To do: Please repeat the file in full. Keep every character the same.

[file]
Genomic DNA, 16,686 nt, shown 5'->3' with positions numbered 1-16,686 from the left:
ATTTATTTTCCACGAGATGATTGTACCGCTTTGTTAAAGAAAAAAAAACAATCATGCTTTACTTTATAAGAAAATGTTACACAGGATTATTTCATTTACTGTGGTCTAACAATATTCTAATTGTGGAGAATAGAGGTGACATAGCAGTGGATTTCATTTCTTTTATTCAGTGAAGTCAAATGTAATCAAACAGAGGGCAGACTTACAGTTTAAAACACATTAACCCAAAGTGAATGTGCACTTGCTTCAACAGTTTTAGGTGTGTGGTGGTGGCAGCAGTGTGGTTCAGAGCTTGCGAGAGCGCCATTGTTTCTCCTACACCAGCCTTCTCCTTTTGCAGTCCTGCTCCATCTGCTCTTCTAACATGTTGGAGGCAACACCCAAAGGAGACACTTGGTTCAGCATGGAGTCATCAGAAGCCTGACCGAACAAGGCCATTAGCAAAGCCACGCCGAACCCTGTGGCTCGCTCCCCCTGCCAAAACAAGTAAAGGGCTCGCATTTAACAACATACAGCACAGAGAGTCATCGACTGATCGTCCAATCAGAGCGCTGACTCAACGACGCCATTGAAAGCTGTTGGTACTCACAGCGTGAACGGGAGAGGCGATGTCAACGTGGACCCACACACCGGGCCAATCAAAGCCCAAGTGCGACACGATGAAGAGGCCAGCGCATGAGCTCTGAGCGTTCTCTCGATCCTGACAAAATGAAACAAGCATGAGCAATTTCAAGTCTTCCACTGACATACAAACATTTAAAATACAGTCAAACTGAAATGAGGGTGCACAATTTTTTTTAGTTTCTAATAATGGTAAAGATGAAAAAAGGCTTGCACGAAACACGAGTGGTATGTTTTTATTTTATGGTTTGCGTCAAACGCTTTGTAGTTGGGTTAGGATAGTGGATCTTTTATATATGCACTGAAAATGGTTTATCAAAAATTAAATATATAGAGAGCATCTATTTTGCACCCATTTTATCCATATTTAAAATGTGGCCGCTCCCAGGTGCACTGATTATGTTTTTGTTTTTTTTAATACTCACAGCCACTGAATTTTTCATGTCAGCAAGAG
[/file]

Genomic DNA, 16,686 nt, shown 5'->3' with positions numbered 1-16,686 from the left:
ATTTATTTTCCACGAGATGATTGTACCGCTTTGTTAAAGAAAAAAAAACAATCATGCTTTACTTTATAAGAAAATGTTACACAGGATTATTTCATTTACTGTGGTCTAACAATATTCTAATTGTGGAGAATAGAGGTGACATAGCAGTGGATTTCATTTCTTTTATTCAGTGAAGTCAAATGTAATCAAACAGAGGGCAGACTTACAGTTTAAAACACATTAACCCAAAGTGAATGTGCACTTGCTTCAACAGTTTTAGGTGTGTGGTGGTGGCAGCAGTGTGGTTCAGAGCTTGCGAGAGCGCCATTGTTTCTCCTACACCAGCCTTCTCCTTTTGCAGTCCTGCTCCATCTGCTCTTCTAACATGTTGGAGGCAACACCCAAAGGAGACACTTGGTTCAGCATGGAGTCATCAGAAGCCTGACCGAACAAGGCCATTAGCAAAGCCACGCCGAACCCTGTGGCTCGCTCCCCCTGCCAAAACAAGTAAAGGGCTCGCATTTAACAACATACAGCACAGAGAGTCATCGACTGATCGTCCAATCAGAGCGCTGACTCAACGACGCCATTGAAAGCTGTTGGTACTCACAGCGTGAACGGGAGAGGCGATGTCAACGTGGACCCACACACCGGGCCAATCAAAGCCCAAGTGCGACACGATGAAGAGGCCAGCGCATGAGCTCTGAGCGTTCTCTCGATCCTGACAAAATGAAACAAGCATGAGCAATTTCAAGTCTTCCACTGACATACAAACATTTAAAATACAGTCAAACTGAAATGAGGGTGCACAATTTTTTTTAGTTTCTAATAATGGTAAAGATGAAAAAAGGCTTGCACGAAACACGAGTGGTATGTTTTTATTTTATGGTTTGCGTCAAACGCTTTGTAGTTGGGTTAGGATAGTGGATCTTTTATATATGCACTGAAAATGGTTTATCAAAAATTAAATATATAGAGAGCATCTATTTTGCACCCATTTTATCCATATTTAAAATGTGGCCGCTCCCAGGTGCACTGATTATGTTTTTGTTTTTTTTAATACTCACAGCCACTGAATTTTTCATGTCAGCAAGAG